Wait, was J.K. Rowling actually ‘burned alive’ in this trans author’s novel?

J.K. Rowling
Photo by Stuart C. Wilson/Getty Images

For the better part of 2020, 2021, and now 2022, the Harry Potter author J.K. Rowling has been a constant subject of controversy because of her ongoing views on transgender people that continue to provoke controversy. The author is once again the topic of much debate, not because of her opinions, but due to many outlets running the headline that she was — fictionally — “burned alive” in a trans author’s new novel. But is this just hysteria, or did this actually happen?

The author in question is Gretchen Felker-Martin, who has penned the horror novel Manhunt which sees two transgender women battle alone in a post-apocalyptic world where men turn into zombies and deadly “TERFS” (trans-exclusionary radical feminists) threaten their survival. 

The novel also features J.K. Rowling, who reportedly dies in the plot, something which has been enough for many outlets to outrightly claim that the author was “burned alive” in the book by trans activists and has attracted comments that condemn it for being “abuse of women and nothing more” as it is written by a “misogynist.” Before we get down to addressing the authenticity of these claims, let’s break down why Rowling was a candidate for the novel’s plot in the first place.

J.K. Rowling and her controversial opinions on trans identity

Rowling has consistently been at odds with trans people and the wider community for what many see as transphobic views and statements, for which she has often been labeled as a TERF. Even if we keep aside her questionable views in her books, her history on Twitter alone is enough to map her ascent as a subject attracting constant controversy.

Her fans were first troubled by her views way back in 2018, when she liked a tweet that denoted transgender women as “men in dresses, though her spokesperson calmed the rising accusations of transphobia in a chat with Pink News wherein they claimed that Rowling clicked the “like” button in “a clumsy and middle-aged moment.”

Dec. 2019 ended with her showing support to policy researcher Maya Forstater, who lost her employment because she tweeted, “men cannot be women. It started a tidal wave of livid reactions from individuals on social media, which only picked up pace as 2020 started and gained further traction when in June 2020, Rowling retweeted an op-ed piece as she was bothered by the fact that it said “people who menstruate” instead of using the word women. 

At the time, GLAAD, an LGBTQ rights organization, called out Rowling for twisting “facts about gender identity” and commented that “in 2020, there is no excuse for targeting trans people.”

But Rowling continued posting such content, and she’s shown no signs of stopping despite people consistently pointing out why her comments might be offensive. She even penned a lengthy post in 2020 on her website, which was deemed to be filled with transphobic stereotypes. 

She continued her tirade in 2021, which saw her once again land in hot water when she criticized the Scottish police for giving rape suspects the option to self-identify as female. “War is Peace. Freedom is Slavery. Ignorance is Strength. The Penised Individual Who Raped You Is a Woman,” she tweeted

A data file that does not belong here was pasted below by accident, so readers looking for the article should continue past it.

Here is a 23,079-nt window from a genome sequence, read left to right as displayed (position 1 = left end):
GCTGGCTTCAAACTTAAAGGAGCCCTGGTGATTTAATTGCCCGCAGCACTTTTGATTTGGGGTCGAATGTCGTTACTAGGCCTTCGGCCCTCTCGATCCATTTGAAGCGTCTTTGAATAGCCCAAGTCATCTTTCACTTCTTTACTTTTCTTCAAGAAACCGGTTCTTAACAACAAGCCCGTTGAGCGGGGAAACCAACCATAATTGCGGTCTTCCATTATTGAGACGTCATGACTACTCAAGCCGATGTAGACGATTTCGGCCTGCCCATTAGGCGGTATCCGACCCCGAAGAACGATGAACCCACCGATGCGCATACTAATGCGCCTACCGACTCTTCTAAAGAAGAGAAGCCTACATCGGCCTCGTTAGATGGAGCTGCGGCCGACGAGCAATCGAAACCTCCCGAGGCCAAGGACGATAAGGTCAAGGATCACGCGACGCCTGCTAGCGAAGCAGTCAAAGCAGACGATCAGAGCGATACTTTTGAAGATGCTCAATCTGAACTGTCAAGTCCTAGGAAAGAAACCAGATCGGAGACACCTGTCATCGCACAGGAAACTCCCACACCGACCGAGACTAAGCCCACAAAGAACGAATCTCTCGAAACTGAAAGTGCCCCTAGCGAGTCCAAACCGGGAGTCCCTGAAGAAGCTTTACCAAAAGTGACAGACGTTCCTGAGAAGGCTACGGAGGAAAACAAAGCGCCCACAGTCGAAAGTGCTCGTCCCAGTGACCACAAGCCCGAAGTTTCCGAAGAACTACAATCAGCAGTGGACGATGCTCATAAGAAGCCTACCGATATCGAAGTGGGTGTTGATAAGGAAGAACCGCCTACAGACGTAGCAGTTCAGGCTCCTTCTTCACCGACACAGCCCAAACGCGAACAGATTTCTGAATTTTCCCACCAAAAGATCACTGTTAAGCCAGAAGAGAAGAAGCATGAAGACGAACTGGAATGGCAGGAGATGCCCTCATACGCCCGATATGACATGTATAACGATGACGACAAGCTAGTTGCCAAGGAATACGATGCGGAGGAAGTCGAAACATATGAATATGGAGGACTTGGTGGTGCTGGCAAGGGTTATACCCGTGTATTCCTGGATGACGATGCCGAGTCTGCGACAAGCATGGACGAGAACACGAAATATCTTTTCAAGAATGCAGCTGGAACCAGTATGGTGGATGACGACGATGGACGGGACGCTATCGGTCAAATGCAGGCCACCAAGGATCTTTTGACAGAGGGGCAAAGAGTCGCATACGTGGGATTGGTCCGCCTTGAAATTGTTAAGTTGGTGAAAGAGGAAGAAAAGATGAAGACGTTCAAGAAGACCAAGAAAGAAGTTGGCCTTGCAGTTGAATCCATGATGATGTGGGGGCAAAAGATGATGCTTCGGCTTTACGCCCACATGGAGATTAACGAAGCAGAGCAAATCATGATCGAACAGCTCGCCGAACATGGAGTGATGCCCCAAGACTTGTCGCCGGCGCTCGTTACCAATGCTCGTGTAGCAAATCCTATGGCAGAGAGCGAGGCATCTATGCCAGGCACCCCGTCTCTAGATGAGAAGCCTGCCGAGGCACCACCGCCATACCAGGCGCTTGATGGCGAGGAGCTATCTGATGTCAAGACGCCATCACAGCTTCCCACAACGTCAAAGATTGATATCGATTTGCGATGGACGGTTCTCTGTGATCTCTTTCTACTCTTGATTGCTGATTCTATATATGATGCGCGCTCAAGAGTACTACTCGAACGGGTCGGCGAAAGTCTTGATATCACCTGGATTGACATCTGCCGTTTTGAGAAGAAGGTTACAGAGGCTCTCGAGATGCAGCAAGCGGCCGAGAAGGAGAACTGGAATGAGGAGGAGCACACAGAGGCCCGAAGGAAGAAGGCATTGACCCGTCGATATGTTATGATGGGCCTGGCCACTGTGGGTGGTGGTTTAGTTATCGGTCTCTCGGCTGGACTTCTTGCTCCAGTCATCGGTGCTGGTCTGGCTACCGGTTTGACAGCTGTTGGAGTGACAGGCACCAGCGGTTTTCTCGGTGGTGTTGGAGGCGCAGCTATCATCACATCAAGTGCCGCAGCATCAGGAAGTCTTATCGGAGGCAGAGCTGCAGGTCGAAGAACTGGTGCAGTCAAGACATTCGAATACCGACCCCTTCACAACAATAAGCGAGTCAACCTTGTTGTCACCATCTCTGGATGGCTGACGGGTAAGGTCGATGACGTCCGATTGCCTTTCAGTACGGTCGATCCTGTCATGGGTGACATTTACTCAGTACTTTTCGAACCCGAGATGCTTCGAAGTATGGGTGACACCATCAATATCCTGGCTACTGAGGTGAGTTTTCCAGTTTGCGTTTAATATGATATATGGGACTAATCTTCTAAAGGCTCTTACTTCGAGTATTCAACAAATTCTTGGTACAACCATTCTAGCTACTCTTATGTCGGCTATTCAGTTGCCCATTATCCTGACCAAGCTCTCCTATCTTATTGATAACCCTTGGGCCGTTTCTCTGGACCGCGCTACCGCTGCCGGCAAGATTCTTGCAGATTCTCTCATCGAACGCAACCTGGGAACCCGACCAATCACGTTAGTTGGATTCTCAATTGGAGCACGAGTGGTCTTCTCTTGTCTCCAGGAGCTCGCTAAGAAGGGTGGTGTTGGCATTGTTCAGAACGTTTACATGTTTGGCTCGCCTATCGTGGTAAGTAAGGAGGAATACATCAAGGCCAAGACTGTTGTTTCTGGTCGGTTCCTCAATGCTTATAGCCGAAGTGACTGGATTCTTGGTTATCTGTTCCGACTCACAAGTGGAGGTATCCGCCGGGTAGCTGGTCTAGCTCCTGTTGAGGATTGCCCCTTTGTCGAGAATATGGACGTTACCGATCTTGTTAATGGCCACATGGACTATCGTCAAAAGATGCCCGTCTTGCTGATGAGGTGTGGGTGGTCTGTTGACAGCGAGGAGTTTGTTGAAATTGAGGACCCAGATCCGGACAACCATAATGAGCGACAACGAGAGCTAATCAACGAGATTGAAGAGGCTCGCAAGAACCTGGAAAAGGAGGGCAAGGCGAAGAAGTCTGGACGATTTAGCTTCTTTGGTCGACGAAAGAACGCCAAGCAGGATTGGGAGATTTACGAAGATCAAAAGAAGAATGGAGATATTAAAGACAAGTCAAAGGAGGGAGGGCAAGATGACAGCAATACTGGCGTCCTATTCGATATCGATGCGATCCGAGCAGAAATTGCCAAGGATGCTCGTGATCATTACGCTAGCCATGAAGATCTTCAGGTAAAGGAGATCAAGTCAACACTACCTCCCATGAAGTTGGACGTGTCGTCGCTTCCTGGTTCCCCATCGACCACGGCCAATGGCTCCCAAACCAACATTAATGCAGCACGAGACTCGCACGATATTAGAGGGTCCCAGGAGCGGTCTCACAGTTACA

Her latest tweet was directed at the Scotland Government in response to the Gender recognition reform bill as, according to her, if it becomes a law, there will be “negative consequences of this legislation for women and girls.”

But while her stance on trans-identity has raised many eyebrows, did Felker-Martin really fictionally kill the author by burning her alive in her novel? According to outlets like The Daily Mail, “Miss Felker-Martin’s novel Manhunt depicts the death of Miss Rowling at the hands of trans activists in a fire in a Scottish castle.” GB News’ headline further seconds this claim by saying that in the book Rowling is “burned alive by transgender women.” Is that the true version of the fictional events?

Apparently not.

So, what really happens in the book?

While the fictionalized version of Rowling does perish in the books, the events that lead to her death and even her demise itself is starkly different from what is being touted. Felker-Martin has come forward to dissipate the unnecessary cloud of confusion around the subject and revealed how fictional Rowling actually dies in Manhunt. For starters, she didn’t “burn alive,” nor was she “killed” by transgender women.

But there are still some readers who are bothered by the fact that Felker-Martin killed off Rowling in their book. 

There are also some tweets pointing out the ridiculousness of the outrage, as fictionalized versions of celebs are murdered in films and shows all the time (The Simpsons, South Park, etc.)

By now, it is evident that while Rowling does die in the book, she isn’t burned alive and isn’t hunted down by transgender women. But the tone of the outlets, which reported the exact opposite, aptly shows how a narrative about a narrative has just been drummed up and twisted beyond its original implication by the media. But in case you are still debating whether to believe Felker-Martin or not, the better option would be to give the best-selling Manhunt a read.